This, the third in the Icewind Dale trilogy, is better than the previous two entries, mostly for the change in scenery. Characters, major and minor, aThis, the third in the Icewind Dale trilogy, is better than the previous two entries, mostly for the change in scenery. Characters, major and minor, are still characterized with a heavy handedness to be found in bad fanfic, characters act outside their "good alignments," and this book manages to bring a little racial fun into play with the profoundly idiotic character Salib whatever his name is. Also, I am sick of the way Bruenor talks! I had to reread sentences a few times to figure out what the hell he was saying.
However, there are redeeming points. There is some humor, finally, though I am not sure if it's intentional.Drizzt shows some depth beyond being badass, and it was interesting to see Cattie-Brie touch on the source of his tension and hound-like obsession with Artemis. She reminds the reader of what "good" means (in a D&D sense) when she asks if Drizzt wants to kill him to protect the innocent, or simply to prove himself. Drizzt himself isn't sure.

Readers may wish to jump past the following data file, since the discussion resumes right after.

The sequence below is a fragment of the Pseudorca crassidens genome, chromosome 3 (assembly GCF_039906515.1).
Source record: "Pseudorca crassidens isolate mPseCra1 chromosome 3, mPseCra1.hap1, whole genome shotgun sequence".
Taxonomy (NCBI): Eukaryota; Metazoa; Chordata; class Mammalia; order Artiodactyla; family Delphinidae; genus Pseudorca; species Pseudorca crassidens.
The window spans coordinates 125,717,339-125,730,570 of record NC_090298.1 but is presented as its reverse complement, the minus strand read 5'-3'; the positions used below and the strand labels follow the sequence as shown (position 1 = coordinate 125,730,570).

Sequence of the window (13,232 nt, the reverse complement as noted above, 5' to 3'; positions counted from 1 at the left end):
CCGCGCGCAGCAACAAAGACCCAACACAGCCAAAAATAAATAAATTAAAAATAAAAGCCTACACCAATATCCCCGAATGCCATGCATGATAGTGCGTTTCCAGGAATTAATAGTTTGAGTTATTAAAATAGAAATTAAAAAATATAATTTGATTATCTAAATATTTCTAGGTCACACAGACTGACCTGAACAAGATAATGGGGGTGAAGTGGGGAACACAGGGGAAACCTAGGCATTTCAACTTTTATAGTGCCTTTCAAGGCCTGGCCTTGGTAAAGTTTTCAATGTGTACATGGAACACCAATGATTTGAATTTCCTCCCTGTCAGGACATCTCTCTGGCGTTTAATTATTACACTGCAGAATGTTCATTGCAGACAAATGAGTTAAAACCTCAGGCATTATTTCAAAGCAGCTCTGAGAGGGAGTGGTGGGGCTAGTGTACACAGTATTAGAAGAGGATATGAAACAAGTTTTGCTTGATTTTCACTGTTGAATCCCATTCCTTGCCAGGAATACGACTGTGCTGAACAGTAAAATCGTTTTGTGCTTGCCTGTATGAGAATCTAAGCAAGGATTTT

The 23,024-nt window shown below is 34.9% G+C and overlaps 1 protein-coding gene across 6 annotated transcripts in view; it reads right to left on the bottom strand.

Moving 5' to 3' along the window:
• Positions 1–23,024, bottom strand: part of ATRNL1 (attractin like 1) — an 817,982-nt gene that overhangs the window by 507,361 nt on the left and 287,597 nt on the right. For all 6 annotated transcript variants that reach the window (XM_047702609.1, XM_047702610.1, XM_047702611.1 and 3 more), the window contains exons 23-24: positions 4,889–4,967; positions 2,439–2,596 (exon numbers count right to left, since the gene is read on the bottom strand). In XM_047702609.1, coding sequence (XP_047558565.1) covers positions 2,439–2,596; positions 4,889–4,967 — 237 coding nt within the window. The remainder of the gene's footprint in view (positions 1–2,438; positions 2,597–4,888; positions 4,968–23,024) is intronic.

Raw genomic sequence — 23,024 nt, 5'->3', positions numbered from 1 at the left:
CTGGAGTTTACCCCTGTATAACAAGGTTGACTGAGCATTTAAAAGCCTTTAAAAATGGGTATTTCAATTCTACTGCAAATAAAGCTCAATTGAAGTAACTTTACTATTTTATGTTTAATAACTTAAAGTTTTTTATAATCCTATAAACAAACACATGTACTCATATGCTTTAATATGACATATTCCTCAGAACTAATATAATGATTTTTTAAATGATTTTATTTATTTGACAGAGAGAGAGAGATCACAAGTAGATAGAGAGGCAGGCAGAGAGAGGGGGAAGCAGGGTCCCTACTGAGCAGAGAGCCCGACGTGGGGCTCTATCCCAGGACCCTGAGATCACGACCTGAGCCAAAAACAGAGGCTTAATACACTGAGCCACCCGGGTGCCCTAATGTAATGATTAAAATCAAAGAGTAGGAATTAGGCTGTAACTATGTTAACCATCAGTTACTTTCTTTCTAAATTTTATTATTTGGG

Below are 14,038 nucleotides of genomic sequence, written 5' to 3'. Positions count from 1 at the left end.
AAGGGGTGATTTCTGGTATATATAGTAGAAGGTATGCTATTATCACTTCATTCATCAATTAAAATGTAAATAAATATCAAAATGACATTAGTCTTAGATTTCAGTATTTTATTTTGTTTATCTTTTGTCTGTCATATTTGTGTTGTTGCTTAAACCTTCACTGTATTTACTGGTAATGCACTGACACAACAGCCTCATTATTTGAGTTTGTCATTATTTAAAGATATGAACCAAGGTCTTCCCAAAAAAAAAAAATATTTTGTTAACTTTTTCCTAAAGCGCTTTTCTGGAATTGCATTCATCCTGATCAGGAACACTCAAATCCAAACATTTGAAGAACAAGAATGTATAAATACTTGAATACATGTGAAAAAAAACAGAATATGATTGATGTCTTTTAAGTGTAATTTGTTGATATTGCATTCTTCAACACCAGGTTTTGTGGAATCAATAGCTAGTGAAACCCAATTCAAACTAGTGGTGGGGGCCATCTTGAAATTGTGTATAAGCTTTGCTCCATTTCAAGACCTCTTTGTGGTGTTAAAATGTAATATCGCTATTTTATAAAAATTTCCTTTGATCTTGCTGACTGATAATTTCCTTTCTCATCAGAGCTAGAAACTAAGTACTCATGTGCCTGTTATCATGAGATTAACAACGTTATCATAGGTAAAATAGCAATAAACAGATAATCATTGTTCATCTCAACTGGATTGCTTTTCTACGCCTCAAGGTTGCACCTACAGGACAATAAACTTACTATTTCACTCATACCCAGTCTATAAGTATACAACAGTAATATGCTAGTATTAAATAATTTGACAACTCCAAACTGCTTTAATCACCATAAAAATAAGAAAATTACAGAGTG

On the other hand, this message would have been much, much more effective if Cattie-Brie didn't slaughter swathes of humans all the damn time. Each character demonstrates hypocrisy in this way. The supposedly good Drizzt and Wulfgar gleefully sack the treasure trove of a harmless ghost, Bruenor hates all thieves, except Regis, and Cattie-Brie, who suddenly becomes the world's best archer, hates killing but does it anyway.
I shall persevere onwards towards Passage To Dawn....
The second volume of the Night Angel Trilogy still lacks the craftsmanship I feel Weeks demonstrated in the Black Prism, which (at the time of this reThe second volume of the Night Angel Trilogy still lacks the craftsmanship I feel Weeks demonstrated in the Black Prism, which (at the time of this review) is his latest book. I can forgive the book its momentary awkwardness for the bigger picture of utter awesomeness. This book is pretty awesome. Ezra's Wood was particularly captivating. I am enjoying getting to experience a larger part of Midcyru.